Visitors to New Orleans are often awestruck by the beauty of the city's many historic, elegant and attractive houses. However, during most of the year, all they get to see is the exterior of these homes. That's because most of these homes are privately owned and occupied and they are normally off-limits to the general public.
However, once a year, during the Annual Spring Fiesta and Historic Home Tour, some of these homes are opened up for public tours. For one week, in the early spring, visitors have an opportunity to explore the interiors of 20 privately owned homes in the French Quarter, Uptown and the Garden District. Visitors get to experience the grandeur of the past and see what a New Orleans home might have looked like a century or more ago.
A leader in cultural tourism since 1937, the New Orleans Spring Fiesta Association is a non-profit organization with a simple mission: "To preserve and share the cultural heritage of New Orleans, to promote the preservation of the region's history and historic architecture, and to educate others regarding the importance of that history."
The highlight of the Spring Festival is a daylong series of events designed to entertain, educate, and allow all to revel in the cultural heritage that is uniquely New Orleans. The festival includes a parade of horse-drawn carriages through the French Quarter and the presentation of the Spring Fiesta Queen and her court at Jackson Square.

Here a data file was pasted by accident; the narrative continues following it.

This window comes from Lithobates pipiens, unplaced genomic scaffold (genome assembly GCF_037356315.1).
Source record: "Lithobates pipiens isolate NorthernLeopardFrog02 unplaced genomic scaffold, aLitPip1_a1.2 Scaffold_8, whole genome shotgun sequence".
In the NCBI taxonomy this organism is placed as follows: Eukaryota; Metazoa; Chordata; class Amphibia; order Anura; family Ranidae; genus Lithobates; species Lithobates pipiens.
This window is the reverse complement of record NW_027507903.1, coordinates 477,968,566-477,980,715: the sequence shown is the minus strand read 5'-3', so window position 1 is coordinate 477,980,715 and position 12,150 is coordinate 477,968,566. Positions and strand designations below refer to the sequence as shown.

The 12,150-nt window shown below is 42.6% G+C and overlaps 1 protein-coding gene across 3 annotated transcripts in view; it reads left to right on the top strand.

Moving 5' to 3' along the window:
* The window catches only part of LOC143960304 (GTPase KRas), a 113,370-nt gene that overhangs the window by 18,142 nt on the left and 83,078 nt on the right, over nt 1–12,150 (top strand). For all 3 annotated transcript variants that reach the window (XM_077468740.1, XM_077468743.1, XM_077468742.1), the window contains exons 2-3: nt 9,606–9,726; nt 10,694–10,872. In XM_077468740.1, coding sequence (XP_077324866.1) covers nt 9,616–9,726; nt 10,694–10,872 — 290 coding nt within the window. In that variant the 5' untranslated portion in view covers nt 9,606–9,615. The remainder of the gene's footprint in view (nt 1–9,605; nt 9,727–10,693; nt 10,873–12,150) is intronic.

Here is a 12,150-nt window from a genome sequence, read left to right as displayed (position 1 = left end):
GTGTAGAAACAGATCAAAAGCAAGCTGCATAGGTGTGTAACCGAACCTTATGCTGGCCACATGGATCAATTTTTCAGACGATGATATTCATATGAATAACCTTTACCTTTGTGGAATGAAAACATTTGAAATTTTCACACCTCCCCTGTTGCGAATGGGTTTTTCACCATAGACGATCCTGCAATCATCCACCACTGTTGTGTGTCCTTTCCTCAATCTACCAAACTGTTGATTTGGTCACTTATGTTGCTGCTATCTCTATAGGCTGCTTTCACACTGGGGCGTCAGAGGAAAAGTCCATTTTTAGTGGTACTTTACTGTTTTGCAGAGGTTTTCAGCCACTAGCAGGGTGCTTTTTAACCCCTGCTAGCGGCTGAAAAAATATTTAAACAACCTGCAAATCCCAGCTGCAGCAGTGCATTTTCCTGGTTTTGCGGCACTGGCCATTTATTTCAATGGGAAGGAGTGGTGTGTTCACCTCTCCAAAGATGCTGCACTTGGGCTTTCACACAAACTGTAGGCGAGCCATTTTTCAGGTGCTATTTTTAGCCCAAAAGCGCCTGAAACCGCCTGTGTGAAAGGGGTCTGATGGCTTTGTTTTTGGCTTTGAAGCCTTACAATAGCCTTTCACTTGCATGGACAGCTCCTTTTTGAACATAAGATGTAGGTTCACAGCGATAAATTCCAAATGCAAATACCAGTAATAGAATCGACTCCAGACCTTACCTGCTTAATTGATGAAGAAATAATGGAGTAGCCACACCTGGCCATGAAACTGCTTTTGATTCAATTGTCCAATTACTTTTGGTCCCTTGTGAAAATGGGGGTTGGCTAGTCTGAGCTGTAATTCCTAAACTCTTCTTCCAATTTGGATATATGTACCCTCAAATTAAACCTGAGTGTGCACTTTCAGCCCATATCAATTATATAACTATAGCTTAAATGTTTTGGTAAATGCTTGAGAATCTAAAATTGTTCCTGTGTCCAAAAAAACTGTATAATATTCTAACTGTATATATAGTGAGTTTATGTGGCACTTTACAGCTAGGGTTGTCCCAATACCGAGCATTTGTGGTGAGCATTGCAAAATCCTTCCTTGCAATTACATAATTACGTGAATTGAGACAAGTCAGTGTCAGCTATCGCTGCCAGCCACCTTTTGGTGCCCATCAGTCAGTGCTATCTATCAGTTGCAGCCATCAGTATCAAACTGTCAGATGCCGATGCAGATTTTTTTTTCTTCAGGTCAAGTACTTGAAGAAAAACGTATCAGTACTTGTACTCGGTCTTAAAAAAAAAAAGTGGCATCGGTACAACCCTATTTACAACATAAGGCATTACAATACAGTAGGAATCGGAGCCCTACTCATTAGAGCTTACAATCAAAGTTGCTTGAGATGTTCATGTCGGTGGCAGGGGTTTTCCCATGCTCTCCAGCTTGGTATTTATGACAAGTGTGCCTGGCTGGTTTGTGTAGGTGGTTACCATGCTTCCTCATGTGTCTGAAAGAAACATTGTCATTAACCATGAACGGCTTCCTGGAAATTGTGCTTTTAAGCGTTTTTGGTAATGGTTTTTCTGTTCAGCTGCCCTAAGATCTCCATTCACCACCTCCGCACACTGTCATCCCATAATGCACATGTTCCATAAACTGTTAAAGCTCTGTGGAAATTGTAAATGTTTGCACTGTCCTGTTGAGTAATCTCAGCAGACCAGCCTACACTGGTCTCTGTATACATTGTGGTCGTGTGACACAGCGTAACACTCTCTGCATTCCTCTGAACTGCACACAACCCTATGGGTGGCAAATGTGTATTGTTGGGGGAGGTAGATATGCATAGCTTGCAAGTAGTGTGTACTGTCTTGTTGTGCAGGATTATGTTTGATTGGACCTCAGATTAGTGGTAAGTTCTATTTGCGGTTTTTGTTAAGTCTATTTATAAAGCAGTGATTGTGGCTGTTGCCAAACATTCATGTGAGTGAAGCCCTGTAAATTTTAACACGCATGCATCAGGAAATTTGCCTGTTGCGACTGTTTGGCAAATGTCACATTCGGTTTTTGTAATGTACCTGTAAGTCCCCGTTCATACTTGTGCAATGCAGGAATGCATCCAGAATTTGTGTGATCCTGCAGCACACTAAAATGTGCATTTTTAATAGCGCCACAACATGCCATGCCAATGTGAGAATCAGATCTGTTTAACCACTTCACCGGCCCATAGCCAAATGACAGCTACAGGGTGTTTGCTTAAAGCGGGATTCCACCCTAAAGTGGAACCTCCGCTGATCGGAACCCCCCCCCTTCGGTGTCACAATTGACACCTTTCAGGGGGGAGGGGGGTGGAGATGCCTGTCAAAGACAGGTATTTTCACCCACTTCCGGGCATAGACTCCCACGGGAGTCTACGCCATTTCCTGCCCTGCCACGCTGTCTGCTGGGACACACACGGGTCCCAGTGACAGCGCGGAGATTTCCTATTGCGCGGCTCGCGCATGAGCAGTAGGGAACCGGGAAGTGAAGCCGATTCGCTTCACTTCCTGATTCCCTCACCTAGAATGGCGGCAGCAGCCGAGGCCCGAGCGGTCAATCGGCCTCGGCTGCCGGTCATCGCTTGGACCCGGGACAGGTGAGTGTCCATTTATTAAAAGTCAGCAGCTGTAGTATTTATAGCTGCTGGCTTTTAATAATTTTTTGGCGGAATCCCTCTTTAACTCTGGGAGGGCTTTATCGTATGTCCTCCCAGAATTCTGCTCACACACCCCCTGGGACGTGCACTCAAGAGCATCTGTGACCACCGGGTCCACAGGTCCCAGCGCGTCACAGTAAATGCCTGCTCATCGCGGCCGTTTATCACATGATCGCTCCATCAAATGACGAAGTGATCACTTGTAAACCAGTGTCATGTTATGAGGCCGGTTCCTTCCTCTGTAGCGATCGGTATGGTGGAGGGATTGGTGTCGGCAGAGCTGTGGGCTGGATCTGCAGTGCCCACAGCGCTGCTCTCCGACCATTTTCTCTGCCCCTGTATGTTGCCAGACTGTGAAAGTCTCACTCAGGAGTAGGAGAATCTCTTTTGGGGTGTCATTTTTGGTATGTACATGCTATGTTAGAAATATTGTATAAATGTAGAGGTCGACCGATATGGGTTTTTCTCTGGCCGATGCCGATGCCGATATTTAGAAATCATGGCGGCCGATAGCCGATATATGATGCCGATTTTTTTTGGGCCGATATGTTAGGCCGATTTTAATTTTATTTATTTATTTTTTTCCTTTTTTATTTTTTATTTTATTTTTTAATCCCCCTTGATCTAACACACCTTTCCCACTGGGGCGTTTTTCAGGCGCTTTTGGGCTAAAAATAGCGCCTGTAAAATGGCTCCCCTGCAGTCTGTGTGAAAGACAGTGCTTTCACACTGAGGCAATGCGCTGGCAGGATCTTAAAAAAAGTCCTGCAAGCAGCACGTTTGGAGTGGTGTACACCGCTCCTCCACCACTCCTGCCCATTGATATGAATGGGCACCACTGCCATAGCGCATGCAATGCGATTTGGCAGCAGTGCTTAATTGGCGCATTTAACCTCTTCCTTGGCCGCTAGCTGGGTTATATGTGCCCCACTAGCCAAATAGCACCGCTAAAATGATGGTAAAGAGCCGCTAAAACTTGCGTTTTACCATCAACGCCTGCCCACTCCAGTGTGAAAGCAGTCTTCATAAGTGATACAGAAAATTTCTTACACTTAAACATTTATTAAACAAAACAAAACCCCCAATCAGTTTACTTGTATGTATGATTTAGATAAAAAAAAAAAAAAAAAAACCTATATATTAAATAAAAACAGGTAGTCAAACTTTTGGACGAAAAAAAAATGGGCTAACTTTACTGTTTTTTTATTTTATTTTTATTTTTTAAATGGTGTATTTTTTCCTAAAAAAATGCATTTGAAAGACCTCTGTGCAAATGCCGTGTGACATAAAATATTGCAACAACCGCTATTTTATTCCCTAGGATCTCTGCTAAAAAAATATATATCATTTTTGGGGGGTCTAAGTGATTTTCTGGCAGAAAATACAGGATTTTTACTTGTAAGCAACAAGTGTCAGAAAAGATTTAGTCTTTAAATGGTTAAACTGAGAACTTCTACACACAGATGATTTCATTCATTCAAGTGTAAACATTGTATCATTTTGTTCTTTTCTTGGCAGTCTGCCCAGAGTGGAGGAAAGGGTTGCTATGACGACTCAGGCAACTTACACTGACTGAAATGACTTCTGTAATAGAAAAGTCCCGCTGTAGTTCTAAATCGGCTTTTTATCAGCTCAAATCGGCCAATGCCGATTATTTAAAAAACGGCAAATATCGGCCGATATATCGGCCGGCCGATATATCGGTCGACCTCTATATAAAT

During this time, also, the city gets to display its history, charm and uniqueness through educational and entertaining presentations and events. Spring Fiesta is a time when New Orleans opens its heart and homes to visitors from all over the world, inviting them to explore its many fine homes, enchanting courtyards and elegant gardens during an azalea-filled spring. Tours of private homes, gardens and courtyards complete the remainder of the activities.
The New Orleans Spring Fiesta Association maintains headquarters in a beautiful 19th century townhouse located at 826 St. Ann Street in the historic Vieux Carré (French Quarter). This townhouse, built prior to 1844 as a Creole Cottage, was remodeled in 1851 when the second floor was added, along with the present Greek Revival adornments. This beautiful house boasts of a lovely courtyard fountain, garconniere, large double-parlors, and an elegant dining room. A breathtaking spiral staircase leads upstairs to a library and three bedrooms.
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